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Would you have a yachting holiday using your MCA Certificate of Competency if you could?

Aug 06 2013



Iain and Johan sailing off Turkey – July 2013 (Photo Courtesy S/Y ‘La Condesa’)

In the late 1980s, as a cadet at Nautical College, each autumn as night classes resumed college lecturers would give navigation and chartwork classes to budding yachtsman. However, what seemed to irritate the lecturers was that, while they had spent many years learning navigation skills and had spent many years at sea, they were not themselves deemed qualified to charter a small yacht!

I always thought this was still the position, but found otherwise earlier this year.

At a meeting in London in late March, I was asked if I sailed by someone currently undertaking their day skipper qualifications. I duly told the tale that while my qualifications for merchant ships were recognised by the MCA and 192 other flag States, they were not recognised by the RYA, to which he responded “Ah, but you know it has all changed?”

Since 2009, there has been a change in the recognition of MCA certificates by the RYA.

On returning home I found the application form on the web for the RYA’s International Certificate of Competence (ICC) and sent it to the RYA with the necessary pages from my MCA Certificate. By the end of the week I was now the proud owner of an RYA ICC.

Both Johan, our IT Director, and I had done a small amount of sailing as deck cadets more than 20 years ago, so we contacted a selection of the companies that offer sailing holidays in the Mediterranean.

We settled on ‘Seafarer Sailing’, who had very helpful staff who listened to what we were looking for, working around our particular needs.

Between us and Seafarer we agreed that hiring a skipper for the first 3 days would be ideal, and so we settled on a 2 week flotilla holiday on The Gokova Route (NW of the Greek Island of Rhodes and East of Kos).

We believed this would give us a great start with a few days to focus on the sailing with the skipper and then 10 further days to work on developing our practical sailing skills. The equivalent of a ship’s agent met us at the airport (Dalaman) and took us to where the flotilla was moored overnight.

The flotilla’s skipper was a very experienced Turkish lady named Ipek, accompanied by her partner Silar. They made all the necessary harbour arrangements for our flotilla and the arrangement for mooring berths etc, making the whole process feel very straightforward and easy.

Seafarer holidays are more of a hybrid between a bareboat and a flotilla. I must admit I had been quietly dreading the thought of all coming in to port late afternoon, all lined up like ducklings!

We had a briefing at 9am, where we would be told • The route for the day • good locations to stop (anchor) for lunch and some snorkelling, where appropriate • details of the next harbour and what time we were to arrive by.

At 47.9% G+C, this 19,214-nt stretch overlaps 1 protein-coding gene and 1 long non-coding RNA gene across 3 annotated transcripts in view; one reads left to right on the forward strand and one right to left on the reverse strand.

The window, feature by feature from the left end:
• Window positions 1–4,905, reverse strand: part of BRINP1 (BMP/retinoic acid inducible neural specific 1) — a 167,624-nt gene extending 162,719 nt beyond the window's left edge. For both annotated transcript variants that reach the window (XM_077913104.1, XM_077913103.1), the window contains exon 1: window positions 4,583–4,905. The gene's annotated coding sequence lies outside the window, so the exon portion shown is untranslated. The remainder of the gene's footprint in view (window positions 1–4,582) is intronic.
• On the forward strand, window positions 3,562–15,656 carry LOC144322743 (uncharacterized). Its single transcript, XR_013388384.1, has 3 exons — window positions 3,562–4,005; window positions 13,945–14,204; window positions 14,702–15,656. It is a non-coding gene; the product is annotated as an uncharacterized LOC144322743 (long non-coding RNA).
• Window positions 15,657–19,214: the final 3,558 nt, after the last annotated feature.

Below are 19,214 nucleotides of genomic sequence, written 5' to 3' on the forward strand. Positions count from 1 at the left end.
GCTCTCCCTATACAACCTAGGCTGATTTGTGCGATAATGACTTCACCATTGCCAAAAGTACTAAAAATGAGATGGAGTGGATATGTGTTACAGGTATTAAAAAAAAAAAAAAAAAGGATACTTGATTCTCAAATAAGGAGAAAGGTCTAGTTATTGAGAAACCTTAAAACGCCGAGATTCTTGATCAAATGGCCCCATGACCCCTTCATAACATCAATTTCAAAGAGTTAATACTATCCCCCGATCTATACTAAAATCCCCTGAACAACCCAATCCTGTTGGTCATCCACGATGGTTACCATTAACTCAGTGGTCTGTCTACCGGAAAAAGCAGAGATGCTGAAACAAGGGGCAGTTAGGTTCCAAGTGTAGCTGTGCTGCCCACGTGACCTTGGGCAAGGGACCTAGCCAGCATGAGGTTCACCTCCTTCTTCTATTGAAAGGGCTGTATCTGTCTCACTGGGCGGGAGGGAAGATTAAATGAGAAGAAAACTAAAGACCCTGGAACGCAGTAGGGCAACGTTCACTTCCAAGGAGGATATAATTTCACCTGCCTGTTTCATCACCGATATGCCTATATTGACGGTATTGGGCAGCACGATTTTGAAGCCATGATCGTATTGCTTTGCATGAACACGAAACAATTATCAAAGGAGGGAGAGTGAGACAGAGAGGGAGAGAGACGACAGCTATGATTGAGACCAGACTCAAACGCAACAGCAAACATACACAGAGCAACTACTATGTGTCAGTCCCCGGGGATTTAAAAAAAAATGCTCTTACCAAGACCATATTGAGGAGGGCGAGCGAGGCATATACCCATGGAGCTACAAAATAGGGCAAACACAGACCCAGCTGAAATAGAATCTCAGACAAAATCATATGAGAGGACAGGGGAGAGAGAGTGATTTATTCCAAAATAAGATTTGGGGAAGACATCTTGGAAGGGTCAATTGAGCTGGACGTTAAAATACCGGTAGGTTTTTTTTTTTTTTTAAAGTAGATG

On this particular flotilla most days involved 15-20+ miles sailing and we had 3 days that were in the 30-35 mile range. We also had 3 or 4 nights where we could sail and moor up where we wanted, with guidance from Ipek, and told where we could meet up the following evening. On our first morning we were joined by our skipper, Mike, and spent some time getting used to handling the 40’ Beneteau, practicing a few berthing manoeuvres, going out on to the open sea and getting the sails up and the engine switched off!

The first days’ sailing went very well and we had a sense that everything had come together nicely. Day 2 Mike was able to oversee us handling and sailing the boat and on day 3 he sat back as a passenger.

So, as a Merchant Navy officer, I would say this is a really great holiday option for any current or former ship’s officer. You will understand navigation, chartwork, seamanship, boat handling, berthing, safety and communications already, but will need a day or two to get fully comfortable with the sails. We found the cost of the skipper reasonably priced at 120 Euros per day.

Your skills will be almost the opposite to many of the sailors you will see! While they are proficient at managing the sails, you might find they are generally not so good at some of the elements of navigation, berthing, general seamanship and some are a little nervous about communicating on the VHF.

With the right guidance, from a company like ‘Seafarer Sailing’, and with the ability to obtain an ICC based on your merchant marine qualifications this opens up the possibility of a fantastic holiday experience. As a seafarer who came ashore a number of years ago, I found it was good to be out at sea again, sailing in the direction of the horizon!

Further information:
Learn more about the ICC:
http://www.rya.org.uk/infoadvice/boatingabroad/icc/Pages/icc.aspx

ICC Application Form:
http://www.rya.org.uk/SiteCollectionDocuments/cruising/Web%20Documents/Boating%20Abroad/ICC%20Form.pdf

Seafarer Sailing:
http://www.seafarersailing.co.uk/